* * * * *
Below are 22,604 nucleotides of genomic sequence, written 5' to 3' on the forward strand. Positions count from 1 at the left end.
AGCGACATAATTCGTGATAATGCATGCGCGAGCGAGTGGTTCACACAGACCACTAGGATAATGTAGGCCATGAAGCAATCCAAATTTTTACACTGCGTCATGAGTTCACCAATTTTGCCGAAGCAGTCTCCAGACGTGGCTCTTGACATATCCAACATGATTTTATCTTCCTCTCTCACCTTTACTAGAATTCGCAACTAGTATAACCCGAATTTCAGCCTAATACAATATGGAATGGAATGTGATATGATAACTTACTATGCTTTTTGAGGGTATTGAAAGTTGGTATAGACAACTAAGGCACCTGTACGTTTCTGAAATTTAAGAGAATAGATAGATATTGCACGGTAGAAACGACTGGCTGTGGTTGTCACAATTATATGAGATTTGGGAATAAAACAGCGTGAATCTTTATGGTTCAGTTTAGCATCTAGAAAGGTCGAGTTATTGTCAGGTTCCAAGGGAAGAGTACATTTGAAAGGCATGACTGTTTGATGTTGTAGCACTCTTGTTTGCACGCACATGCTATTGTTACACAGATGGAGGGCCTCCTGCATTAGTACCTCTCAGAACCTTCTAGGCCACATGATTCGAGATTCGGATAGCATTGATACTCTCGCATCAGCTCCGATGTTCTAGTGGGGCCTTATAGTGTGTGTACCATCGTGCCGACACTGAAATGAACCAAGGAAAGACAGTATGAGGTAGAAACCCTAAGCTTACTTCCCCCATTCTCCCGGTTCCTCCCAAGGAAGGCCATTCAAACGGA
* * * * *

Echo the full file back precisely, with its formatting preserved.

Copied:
Below are 22,604 nucleotides of genomic sequence, written 5' to 3' on the forward strand. Positions count from 1 at the left end.
AGCGACATAATTCGTGATAATGCATGCGCGAGCGAGTGGTTCACACAGACCACTAGGATAATGTAGGCCATGAAGCAATCCAAATTTTTACACTGCGTCATGAGTTCACCAATTTTGCCGAAGCAGTCTCCAGACGTGGCTCTTGACATATCCAACATGATTTTATCTTCCTCTCTCACCTTTACTAGAATTCGCAACTAGTATAACCCGAATTTCAGCCTAATACAATATGGAATGGAATGTGATATGATAACTTACTATGCTTTTTGAGGGTATTGAAAGTTGGTATAGACAACTAAGGCACCTGTACGTTTCTGAAATTTAAGAGAATAGATAGATATTGCACGGTAGAAACGACTGGCTGTGGTTGTCACAATTATATGAGATTTGGGAATAAAACAGCGTGAATCTTTATGGTTCAGTTTAGCATCTAGAAAGGTCGAGTTATTGTCAGGTTCCAAGGGAAGAGTACATTTGAAAGGCATGACTGTTTGATGTTGTAGCACTCTTGTTTGCACGCACATGCTATTGTTACACAGATGGAGGGCCTCCTGCATTAGTACCTCTCAGAACCTTCTAGGCCACATGATTCGAGATTCGGATAGCATTGATACTCTCGCATCAGCTCCGATGTTCTAGTGGGGCCTTATAGTGTGTGTACCATCGTGCCGACACTGAAATGAACCAAGGAAAGACAGTATGAGGTAGAAACCCTAAGCTTACTTCCCCCATTCTCCCGGTTCCTCCCAAGGAAGGCCATTCAAACGGA